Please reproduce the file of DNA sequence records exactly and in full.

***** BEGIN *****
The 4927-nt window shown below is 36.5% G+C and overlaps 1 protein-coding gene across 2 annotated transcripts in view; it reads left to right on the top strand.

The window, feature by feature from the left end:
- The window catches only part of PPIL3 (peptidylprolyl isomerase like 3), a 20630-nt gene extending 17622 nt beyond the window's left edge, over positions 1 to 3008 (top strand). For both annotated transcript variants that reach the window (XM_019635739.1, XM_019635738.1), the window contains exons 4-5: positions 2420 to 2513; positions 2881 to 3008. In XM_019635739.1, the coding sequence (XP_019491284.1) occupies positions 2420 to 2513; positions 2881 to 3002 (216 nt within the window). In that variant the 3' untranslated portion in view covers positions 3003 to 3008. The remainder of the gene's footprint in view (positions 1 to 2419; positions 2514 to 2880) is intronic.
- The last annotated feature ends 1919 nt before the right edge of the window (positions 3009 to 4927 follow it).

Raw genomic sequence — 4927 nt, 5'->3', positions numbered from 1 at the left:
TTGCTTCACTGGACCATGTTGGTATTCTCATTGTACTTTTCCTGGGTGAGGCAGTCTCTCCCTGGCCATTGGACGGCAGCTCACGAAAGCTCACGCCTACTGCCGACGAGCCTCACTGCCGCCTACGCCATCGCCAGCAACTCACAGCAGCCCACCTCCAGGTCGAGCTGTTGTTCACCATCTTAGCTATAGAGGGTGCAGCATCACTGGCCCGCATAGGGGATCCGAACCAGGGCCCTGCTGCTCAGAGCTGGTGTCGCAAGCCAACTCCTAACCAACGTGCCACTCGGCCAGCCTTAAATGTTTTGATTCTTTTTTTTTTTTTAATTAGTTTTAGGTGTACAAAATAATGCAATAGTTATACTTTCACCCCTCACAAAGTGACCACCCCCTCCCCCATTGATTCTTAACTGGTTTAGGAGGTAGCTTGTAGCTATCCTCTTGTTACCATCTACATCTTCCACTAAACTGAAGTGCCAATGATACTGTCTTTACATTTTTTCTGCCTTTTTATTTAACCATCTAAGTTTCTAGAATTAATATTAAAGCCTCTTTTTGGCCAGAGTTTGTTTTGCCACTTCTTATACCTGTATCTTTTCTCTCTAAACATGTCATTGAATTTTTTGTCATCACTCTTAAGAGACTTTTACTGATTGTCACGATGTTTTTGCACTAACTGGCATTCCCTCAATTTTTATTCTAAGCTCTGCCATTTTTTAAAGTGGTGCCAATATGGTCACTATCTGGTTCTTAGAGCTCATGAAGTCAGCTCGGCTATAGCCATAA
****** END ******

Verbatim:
The 4927-nt window shown below is 36.5% G+C and overlaps 1 protein-coding gene across 2 annotated transcripts in view; it reads left to right on the top strand.

The window, feature by feature from the left end:
- The window catches only part of PPIL3 (peptidylprolyl isomerase like 3), a 20630-nt gene extending 17622 nt beyond the window's left edge, over positions 1 to 3008 (top strand). For both annotated transcript variants that reach the window (XM_019635739.1, XM_019635738.1), the window contains exons 4-5: positions 2420 to 2513; positions 2881 to 3008. In XM_019635739.1, the coding sequence (XP_019491284.1) occupies positions 2420 to 2513; positions 2881 to 3002 (216 nt within the window). In that variant the 3' untranslated portion in view covers positions 3003 to 3008. The remainder of the gene's footprint in view (positions 1 to 2419; positions 2514 to 2880) is intronic.
- The last annotated feature ends 1919 nt before the right edge of the window (positions 3009 to 4927 follow it).

Raw genomic sequence — 4927 nt, 5'->3', positions numbered from 1 at the left:
TTGCTTCACTGGACCATGTTGGTATTCTCATTGTACTTTTCCTGGGTGAGGCAGTCTCTCCCTGGCCATTGGACGGCAGCTCACGAAAGCTCACGCCTACTGCCGACGAGCCTCACTGCCGCCTACGCCATCGCCAGCAACTCACAGCAGCCCACCTCCAGGTCGAGCTGTTGTTCACCATCTTAGCTATAGAGGGTGCAGCATCACTGGCCCGCATAGGGGATCCGAACCAGGGCCCTGCTGCTCAGAGCTGGTGTCGCAAGCCAACTCCTAACCAACGTGCCACTCGGCCAGCCTTAAATGTTTTGATTCTTTTTTTTTTTTTAATTAGTTTTAGGTGTACAAAATAATGCAATAGTTATACTTTCACCCCTCACAAAGTGACCACCCCCTCCCCCATTGATTCTTAACTGGTTTAGGAGGTAGCTTGTAGCTATCCTCTTGTTACCATCTACATCTTCCACTAAACTGAAGTGCCAATGATACTGTCTTTACATTTTTTCTGCCTTTTTATTTAACCATCTAAGTTTCTAGAATTAATATTAAAGCCTCTTTTTGGCCAGAGTTTGTTTTGCCACTTCTTATACCTGTATCTTTTCTCTCTAAACATGTCATTGAATTTTTTGTCATCACTCTTAAGAGACTTTTACTGATTGTCACGATGTTTTTGCACTAACTGGCATTCCCTCAATTTTTATTCTAAGCTCTGCCATTTTTTAAAGTGGTGCCAATATGGTCACTATCTGGTTCTTAGAGCTCATGAAGTCAGCTCGGCTATAGCCATAA